Market research is a valuable tool for small and medium-sized enterprises to minimise the risk of a product launch. It also helps to create and develop a relevant portfolio of products and is a vital tool in product development.
Combining market research with new product development can provide exciting new products that respond to consumer needs. A relevant and up-to-date portfolio maximizes return on investment for a company and results in happy, satisfied and loyal consumers. Market research can ensure that you produce what customers really want and not what you think they want. It can help the company to plan ahead, look at what products or extensions should be developed and for whom. It involves the systematic gathering, recording and analysis of data about customers, competitors and the market.
Small and medium-sized enterprises exist in a fast-moving world with increasing consumer choice. Of the hundreds of products launched every year in consumer goods markets, very few reach significant market share. In order to reduce risks, it is essential to know the target market segment and its consumers, in advance of engaging in new product development. Across regions and countries, consumers are different in terms of culture and lifestyle. The challenge for small and medium-sized enterprises is to find similar insights from consumers across different regions and countries.
Lots of questions need to be answered: What is the target market? What do they need in a product? Is there a gap between the products available and consumer needs regionally? What is the competition doing? What position do we have in the market? Market research can explore the underlying needs of the market and make a judgment as to how well a new product meets these needs. It serves a host of information, such as establishing needs, identifying unmet needs, estimating the demand, setting prices and shaping product specifications.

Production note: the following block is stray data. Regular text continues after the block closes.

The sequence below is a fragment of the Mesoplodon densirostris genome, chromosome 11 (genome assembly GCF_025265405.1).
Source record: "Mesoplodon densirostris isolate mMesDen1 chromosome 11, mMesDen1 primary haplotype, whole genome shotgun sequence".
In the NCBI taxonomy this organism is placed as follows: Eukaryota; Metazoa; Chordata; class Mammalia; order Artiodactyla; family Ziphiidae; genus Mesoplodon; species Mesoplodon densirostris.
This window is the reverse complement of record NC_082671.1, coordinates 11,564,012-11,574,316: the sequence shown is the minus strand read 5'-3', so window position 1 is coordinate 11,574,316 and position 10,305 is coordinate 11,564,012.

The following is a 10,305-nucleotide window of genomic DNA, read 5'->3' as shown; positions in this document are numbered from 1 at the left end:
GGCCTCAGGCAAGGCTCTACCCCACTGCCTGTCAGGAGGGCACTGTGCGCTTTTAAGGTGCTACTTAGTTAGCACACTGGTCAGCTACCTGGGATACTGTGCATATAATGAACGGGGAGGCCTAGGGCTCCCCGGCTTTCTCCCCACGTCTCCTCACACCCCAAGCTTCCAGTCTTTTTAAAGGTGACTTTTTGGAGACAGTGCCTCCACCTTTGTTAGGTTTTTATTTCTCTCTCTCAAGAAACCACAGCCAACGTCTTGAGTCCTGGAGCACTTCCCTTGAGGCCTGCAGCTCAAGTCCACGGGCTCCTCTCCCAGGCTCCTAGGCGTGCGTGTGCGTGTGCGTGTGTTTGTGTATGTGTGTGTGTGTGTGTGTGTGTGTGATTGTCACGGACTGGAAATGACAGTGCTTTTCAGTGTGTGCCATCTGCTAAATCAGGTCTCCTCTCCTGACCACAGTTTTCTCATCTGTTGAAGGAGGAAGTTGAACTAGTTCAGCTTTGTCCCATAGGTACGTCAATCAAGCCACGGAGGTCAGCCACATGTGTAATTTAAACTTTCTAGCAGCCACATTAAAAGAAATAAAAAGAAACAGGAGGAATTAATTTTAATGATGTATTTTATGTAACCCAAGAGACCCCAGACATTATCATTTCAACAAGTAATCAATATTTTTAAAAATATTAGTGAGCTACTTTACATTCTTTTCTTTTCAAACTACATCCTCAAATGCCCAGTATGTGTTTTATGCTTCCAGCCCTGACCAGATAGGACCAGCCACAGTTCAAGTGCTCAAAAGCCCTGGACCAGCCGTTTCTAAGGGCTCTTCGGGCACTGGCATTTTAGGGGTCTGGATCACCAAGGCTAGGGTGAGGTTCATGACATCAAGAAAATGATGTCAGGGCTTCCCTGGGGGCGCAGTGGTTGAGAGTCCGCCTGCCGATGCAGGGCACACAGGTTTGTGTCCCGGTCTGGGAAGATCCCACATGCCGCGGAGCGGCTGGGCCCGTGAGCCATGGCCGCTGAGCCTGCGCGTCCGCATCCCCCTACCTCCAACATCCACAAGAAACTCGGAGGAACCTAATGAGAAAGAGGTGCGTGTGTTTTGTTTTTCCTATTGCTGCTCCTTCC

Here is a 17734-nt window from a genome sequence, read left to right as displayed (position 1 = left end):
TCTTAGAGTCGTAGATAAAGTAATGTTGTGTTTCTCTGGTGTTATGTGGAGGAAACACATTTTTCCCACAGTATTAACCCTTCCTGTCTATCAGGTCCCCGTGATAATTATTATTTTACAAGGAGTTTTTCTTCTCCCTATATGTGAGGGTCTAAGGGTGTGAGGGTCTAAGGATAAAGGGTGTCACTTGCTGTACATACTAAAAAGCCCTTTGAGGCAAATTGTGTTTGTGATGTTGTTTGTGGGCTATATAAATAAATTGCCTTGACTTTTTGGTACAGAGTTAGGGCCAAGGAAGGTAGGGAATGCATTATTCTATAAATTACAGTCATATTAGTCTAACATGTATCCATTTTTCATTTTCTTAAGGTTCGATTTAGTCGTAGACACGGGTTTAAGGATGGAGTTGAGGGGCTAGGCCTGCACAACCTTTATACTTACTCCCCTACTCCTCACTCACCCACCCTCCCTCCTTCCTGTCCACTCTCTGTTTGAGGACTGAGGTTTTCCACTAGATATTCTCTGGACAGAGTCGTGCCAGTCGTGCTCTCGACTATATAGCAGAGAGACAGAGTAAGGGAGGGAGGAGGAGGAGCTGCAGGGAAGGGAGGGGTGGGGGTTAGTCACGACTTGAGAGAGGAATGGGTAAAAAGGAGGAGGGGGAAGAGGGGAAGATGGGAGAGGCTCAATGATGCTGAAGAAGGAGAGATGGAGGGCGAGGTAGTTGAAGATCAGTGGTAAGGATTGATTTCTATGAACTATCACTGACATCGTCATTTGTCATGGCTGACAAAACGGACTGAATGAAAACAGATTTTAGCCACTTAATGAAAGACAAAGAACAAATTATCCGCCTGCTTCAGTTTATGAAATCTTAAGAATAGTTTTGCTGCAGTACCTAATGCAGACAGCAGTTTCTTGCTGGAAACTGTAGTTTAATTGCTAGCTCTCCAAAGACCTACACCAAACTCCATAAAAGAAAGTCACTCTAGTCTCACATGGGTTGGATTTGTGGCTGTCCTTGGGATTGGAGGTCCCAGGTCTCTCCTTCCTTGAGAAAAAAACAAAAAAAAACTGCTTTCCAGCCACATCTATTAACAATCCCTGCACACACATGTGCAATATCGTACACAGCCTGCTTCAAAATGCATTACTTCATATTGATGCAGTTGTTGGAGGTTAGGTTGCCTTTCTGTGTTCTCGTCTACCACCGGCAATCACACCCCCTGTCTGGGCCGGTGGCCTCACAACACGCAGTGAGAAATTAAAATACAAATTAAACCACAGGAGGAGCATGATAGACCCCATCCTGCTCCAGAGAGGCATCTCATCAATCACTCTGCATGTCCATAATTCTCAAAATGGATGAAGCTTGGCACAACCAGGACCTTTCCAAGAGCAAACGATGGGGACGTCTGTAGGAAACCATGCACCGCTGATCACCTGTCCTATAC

What's more, market research can unleash potential opportunities for new products, as well as rejuvenate existing products, perhaps by incorporating new features or finding new markets. This ensures the products are relevant to different groups of consumers and will deliver the maximum return when launched.
Companies can benefit from market research at different phases during the product development process. Each phase requests a different approach. Market research should first inform companies about consumer's needs, desires and trends across markets and cultures. In addition, good market research gives the consumers the opportunity to contact food producers so that their views are taken into account.
When interpreting the outcomes of market research, you need to acknowledge that consumer tastes evolve over time. An initial rejection of a new product in a market research study may shortly become an enthusiastic embrace. Hence market research cannot be expected to give definitive and direct answers to new product questions; rather it should be used to provide a backdrop of understanding to the needs and unmet needs of the market. It is the market researcher's task to use these insights to assess a product's potential.
New product research often requires a mixture of primary and secondary research. Primary research typically starts with qualitative research followed by quantitative approaches. It meets a specific objective for a specific project. Secondary research uses information in the public domain such as sales data, previous consumer research or industry reports. Secondary research is quicker and often less expensive than primary research, but is often not completely related to the needs of a specific project.
Qualitative research is needed to obtain a deep understanding of requirements and (unmet) needs. The principal research tools are focus groups or in-depth interviews, which allow questioning and probing far below the skin of the subject. This involves far more detailed investigations. For example you need to gather a small group of 'typical' consumers to taste products or to talk about their preferences and experiences. Qualitative research is not representative of the general population, but provides greater insight into 'why' people think what they think.
Once the needs are understood and it is clear that there is a market for a new product, it is time for quantitative research. A relatively large number of questionnaires or structured interviews are required to provide a robust and statistically valid result. This research addresses for example the size of demand, usage habits, attitudes to products and the likelihood of up-take of the new product. Such quantitative research studies tend to be conducted either by telephone or online.
Take home message
Market research is a tool to establish needs and to explore market potential. It’s been proven useful during many steps of the product development process and during all phases of the product life cycle.